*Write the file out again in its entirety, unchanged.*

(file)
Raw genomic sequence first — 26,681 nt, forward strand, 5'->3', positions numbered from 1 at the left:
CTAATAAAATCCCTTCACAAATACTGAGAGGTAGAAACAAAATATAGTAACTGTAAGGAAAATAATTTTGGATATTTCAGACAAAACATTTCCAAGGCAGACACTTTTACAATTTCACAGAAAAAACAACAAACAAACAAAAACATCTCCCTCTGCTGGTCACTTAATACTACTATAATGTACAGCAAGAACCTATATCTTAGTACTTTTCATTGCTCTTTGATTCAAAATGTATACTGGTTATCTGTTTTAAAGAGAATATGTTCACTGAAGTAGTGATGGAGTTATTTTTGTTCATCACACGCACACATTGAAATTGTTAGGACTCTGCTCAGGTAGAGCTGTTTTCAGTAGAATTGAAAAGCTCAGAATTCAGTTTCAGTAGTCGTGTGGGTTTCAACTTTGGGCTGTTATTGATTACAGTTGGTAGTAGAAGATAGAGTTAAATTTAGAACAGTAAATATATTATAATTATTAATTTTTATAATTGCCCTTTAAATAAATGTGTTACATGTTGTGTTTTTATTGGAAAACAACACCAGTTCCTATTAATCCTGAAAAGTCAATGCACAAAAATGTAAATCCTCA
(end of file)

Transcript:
Raw genomic sequence first — 26,681 nt, forward strand, 5'->3', positions numbered from 1 at the left:
CTAATAAAATCCCTTCACAAATACTGAGAGGTAGAAACAAAATATAGTAACTGTAAGGAAAATAATTTTGGATATTTCAGACAAAACATTTCCAAGGCAGACACTTTTACAATTTCACAGAAAAAACAACAAACAAACAAAAACATCTCCCTCTGCTGGTCACTTAATACTACTATAATGTACAGCAAGAACCTATATCTTAGTACTTTTCATTGCTCTTTGATTCAAAATGTATACTGGTTATCTGTTTTAAAGAGAATATGTTCACTGAAGTAGTGATGGAGTTATTTTTGTTCATCACACGCACACATTGAAATTGTTAGGACTCTGCTCAGGTAGAGCTGTTTTCAGTAGAATTGAAAAGCTCAGAATTCAGTTTCAGTAGTCGTGTGGGTTTCAACTTTGGGCTGTTATTGATTACAGTTGGTAGTAGAAGATAGAGTTAAATTTAGAACAGTAAATATATTATAATTATTAATTTTTATAATTGCCCTTTAAATAAATGTGTTACATGTTGTGTTTTTATTGGAAAACAACACCAGTTCCTATTAATCCTGAAAAGTCAATGCACAAAAATGTAAATCCTCA